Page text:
(This post appeared a few years ago in my other blog, but is being transferred over for safe keeping. Enjoy!)
Why is it that over in Europe, China, and Japan, adults are getting together to play board games in public places, and having a great time, but here in the US games are very often dismissed as frivolous child’s play? Are they wasting their time and energy engaging in child’s play? Or is there something Americans are missing?
No two ways about it, in my opinion: this is a deep problem with our culture. I won’t even begin to speculate about why this is the case – there are no doubt many reasons that have accumulated over the decades to result in this state of affairs. I will say again, however, that it is a deep problem with our culture. Consider these data on how Americans spend their leisure time:
If you were going to design a society, would you slice the “leisure-time pie” like that, where 3 of every 5 hours of that time was spent watching tv? Only 20 minutes reading, or 17 minutes physically engaged are bad enough. I value liberty as much as anyone, but I would say that if liberty is a rope, we have enough of it to hang ourselves – and that’s what we’re doing. TV has its place, but too much tv is the hobgoblin of modern American living.
I do not want to change the US into another country, but it would be pure vanity (which unfortunately runs rampant in our country) to think that the US couldn’t learn from any other cultures. There is a healthy energy in places where groups of adults, young and old, get together, eat, drink, and socialize, while playing board games. There is a vibrancy; an atmosphere of friendly competition where there is room for myriad tastes, styles, and personalities.
I could wax poetic about the value of board games, but I’ll save that for a different post. Suffice it to say that board games serve as an entertaining way to sharpen one’s wits. Board games enhance us intellectually, emotionally, and socially. It should be obvious that the positives of board-gaming completely outweigh the negatives. Any society that can afford to embrace a tool like board gaming, but fails to, does so at the cost of blunting the intellectual, social, and emotional potential of its citizens.
The very word “games” conveys, to too many Americans, a sense of frivolity that really undermines the very idea that they can be useful. They are inaccurately seen as children’s playthings. That is unfortunate, but it doesn’t have to be the case. If you are already a fan of board games, you already know what they are worth. Your passion, accumulated across all the game-loving country, could be all that’s required for a much needed sea-change in American culture.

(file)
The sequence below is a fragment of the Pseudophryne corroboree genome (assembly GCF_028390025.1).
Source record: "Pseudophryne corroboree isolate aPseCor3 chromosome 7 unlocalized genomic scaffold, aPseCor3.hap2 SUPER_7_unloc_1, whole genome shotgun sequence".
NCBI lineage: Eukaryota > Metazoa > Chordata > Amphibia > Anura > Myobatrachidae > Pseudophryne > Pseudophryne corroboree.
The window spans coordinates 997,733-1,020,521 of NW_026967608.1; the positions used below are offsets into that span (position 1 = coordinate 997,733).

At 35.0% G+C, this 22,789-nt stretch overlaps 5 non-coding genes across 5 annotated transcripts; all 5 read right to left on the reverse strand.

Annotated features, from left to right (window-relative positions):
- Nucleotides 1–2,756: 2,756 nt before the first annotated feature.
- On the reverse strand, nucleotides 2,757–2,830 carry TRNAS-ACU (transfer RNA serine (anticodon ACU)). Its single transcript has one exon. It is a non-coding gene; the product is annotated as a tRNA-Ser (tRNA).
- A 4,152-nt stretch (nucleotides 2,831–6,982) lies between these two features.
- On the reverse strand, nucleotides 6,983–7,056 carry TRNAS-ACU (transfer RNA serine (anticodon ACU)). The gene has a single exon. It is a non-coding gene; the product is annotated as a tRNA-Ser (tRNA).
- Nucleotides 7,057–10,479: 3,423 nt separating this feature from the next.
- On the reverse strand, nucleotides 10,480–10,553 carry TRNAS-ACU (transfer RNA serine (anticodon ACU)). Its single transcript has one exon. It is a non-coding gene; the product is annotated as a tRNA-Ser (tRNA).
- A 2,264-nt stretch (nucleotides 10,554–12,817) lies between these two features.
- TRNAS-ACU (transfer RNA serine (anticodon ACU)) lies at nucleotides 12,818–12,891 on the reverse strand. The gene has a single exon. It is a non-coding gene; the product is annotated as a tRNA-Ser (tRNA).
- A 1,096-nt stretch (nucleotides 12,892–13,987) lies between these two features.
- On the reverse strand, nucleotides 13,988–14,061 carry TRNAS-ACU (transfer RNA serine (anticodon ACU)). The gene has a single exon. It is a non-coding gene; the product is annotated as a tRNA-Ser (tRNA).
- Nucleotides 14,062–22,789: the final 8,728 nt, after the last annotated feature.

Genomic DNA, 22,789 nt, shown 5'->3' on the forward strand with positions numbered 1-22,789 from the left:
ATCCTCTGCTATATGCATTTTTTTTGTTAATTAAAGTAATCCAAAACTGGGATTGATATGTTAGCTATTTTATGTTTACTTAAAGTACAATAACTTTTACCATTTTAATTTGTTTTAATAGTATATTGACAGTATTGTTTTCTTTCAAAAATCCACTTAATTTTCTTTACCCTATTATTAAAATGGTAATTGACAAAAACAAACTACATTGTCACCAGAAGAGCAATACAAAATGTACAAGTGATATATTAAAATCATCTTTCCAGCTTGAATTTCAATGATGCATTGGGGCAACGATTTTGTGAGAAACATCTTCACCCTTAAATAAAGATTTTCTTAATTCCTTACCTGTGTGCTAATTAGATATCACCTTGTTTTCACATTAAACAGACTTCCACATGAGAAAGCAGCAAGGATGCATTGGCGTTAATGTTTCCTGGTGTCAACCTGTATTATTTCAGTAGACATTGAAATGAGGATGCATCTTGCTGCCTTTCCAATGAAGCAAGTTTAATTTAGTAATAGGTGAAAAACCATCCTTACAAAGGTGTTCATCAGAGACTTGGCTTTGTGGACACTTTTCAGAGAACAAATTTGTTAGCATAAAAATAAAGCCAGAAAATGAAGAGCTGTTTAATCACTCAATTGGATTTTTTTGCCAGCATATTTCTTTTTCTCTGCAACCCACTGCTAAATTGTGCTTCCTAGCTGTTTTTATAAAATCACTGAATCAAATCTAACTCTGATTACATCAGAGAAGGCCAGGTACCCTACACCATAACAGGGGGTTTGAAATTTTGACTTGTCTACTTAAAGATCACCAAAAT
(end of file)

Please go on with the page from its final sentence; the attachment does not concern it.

Board gamers need to come out of the closet * and realize that there is a hunger for such a worthwhile hobby. Regardless of what a person says, there is a game (or games, more likely) that would suit them perfectly and have them engaged, challenged, and interested, if they only gave it a try. Some people aren’t going to like party games, some won’t like trivia, some won’t like word games, and some really hate strategy games; still, there is a game out there for everyone.
Then again, those who profess to disliking games aren’t even the most important ones out there. There is a vast number of people who would play if they could. Are there any gaming groups out there? Are they accessible? Is there any good reason why, if you like games, you haven’t invited friends over for a game night at your home or local tavern or library? The board gaming hobby is truly a “if you build it, they will come” situation. There are people in your community just hoping for the chance to get out and play. All they need is a reason, and you might be just the one to provide it.
My next post will go over some ideas about how to host a successful, recurring game night. Stay tuned!
* Thanks to Kevin Schlabach of Seizeyourturn.com
for coming up with that very apt metaphor, and for inspiring me to get moving on this whole idea of catching the board game wave. Check out his blog for more!